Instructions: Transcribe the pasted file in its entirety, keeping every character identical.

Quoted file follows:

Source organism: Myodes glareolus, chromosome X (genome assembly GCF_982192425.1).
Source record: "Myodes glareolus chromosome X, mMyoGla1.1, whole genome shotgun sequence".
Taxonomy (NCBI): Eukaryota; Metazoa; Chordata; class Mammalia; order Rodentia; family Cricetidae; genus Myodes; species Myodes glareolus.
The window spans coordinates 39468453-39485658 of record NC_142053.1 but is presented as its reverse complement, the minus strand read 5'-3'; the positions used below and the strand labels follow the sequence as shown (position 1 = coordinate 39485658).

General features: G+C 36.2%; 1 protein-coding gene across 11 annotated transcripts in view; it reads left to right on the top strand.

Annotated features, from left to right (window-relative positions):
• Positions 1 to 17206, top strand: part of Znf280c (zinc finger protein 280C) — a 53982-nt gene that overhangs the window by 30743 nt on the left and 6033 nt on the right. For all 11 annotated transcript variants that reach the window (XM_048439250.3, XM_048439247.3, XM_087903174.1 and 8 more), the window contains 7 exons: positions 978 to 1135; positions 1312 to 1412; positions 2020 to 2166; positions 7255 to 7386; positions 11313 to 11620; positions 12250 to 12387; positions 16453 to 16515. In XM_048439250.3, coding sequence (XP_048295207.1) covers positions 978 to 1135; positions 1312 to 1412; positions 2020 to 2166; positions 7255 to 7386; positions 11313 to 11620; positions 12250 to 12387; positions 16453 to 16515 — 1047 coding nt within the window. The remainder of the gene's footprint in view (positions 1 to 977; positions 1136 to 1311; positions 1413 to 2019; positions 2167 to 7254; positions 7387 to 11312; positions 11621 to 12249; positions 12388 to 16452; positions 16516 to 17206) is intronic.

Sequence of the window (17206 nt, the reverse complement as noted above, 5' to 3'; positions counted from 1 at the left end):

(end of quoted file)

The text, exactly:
Source organism: Myodes glareolus, chromosome X (genome assembly GCF_982192425.1).
Source record: "Myodes glareolus chromosome X, mMyoGla1.1, whole genome shotgun sequence".
Taxonomy (NCBI): Eukaryota; Metazoa; Chordata; class Mammalia; order Rodentia; family Cricetidae; genus Myodes; species Myodes glareolus.
The window spans coordinates 39468453-39485658 of record NC_142053.1 but is presented as its reverse complement, the minus strand read 5'-3'; the positions used below and the strand labels follow the sequence as shown (position 1 = coordinate 39485658).

General features: G+C 36.2%; 1 protein-coding gene across 11 annotated transcripts in view; it reads left to right on the top strand.

Annotated features, from left to right (window-relative positions):
• Positions 1 to 17206, top strand: part of Znf280c (zinc finger protein 280C) — a 53982-nt gene that overhangs the window by 30743 nt on the left and 6033 nt on the right. For all 11 annotated transcript variants that reach the window (XM_048439250.3, XM_048439247.3, XM_087903174.1 and 8 more), the window contains 7 exons: positions 978 to 1135; positions 1312 to 1412; positions 2020 to 2166; positions 7255 to 7386; positions 11313 to 11620; positions 12250 to 12387; positions 16453 to 16515. In XM_048439250.3, coding sequence (XP_048295207.1) covers positions 978 to 1135; positions 1312 to 1412; positions 2020 to 2166; positions 7255 to 7386; positions 11313 to 11620; positions 12250 to 12387; positions 16453 to 16515 — 1047 coding nt within the window. The remainder of the gene's footprint in view (positions 1 to 977; positions 1136 to 1311; positions 1413 to 2019; positions 2167 to 7254; positions 7387 to 11312; positions 11621 to 12249; positions 12388 to 16452; positions 16516 to 17206) is intronic.

Sequence of the window (17206 nt, the reverse complement as noted above, 5' to 3'; positions counted from 1 at the left end):